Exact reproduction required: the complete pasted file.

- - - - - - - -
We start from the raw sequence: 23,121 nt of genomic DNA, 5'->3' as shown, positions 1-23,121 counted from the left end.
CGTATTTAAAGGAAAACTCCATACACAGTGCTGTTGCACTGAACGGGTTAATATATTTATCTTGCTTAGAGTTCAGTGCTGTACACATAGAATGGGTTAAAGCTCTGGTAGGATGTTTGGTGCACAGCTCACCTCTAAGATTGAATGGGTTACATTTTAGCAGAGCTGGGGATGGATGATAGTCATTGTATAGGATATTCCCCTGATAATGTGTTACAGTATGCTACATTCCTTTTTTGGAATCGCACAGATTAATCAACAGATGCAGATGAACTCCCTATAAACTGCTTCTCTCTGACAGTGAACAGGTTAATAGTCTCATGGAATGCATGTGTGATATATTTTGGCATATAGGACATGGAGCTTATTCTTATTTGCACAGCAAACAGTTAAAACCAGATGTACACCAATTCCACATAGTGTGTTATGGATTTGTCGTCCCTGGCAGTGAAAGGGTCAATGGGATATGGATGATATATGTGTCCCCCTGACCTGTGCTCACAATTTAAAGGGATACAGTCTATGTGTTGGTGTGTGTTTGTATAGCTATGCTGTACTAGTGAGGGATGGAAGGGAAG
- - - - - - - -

We start from the raw sequence: 23,121 nt of genomic DNA, 5'->3' as shown, positions 1-23,121 counted from the left end.
CGTATTTAAAGGAAAACTCCATACACAGTGCTGTTGCACTGAACGGGTTAATATATTTATCTTGCTTAGAGTTCAGTGCTGTACACATAGAATGGGTTAAAGCTCTGGTAGGATGTTTGGTGCACAGCTCACCTCTAAGATTGAATGGGTTACATTTTAGCAGAGCTGGGGATGGATGATAGTCATTGTATAGGATATTCCCCTGATAATGTGTTACAGTATGCTACATTCCTTTTTTGGAATCGCACAGATTAATCAACAGATGCAGATGAACTCCCTATAAACTGCTTCTCTCTGACAGTGAACAGGTTAATAGTCTCATGGAATGCATGTGTGATATATTTTGGCATATAGGACATGGAGCTTATTCTTATTTGCACAGCAAACAGTTAAAACCAGATGTACACCAATTCCACATAGTGTGTTATGGATTTGTCGTCCCTGGCAGTGAAAGGGTCAATGGGATATGGATGATATATGTGTCCCCCTGACCTGTGCTCACAATTTAAAGGGATACAGTCTATGTGTTGGTGTGTGTTTGTATAGCTATGCTGTACTAGTGAGGGATGGAAGGGAAG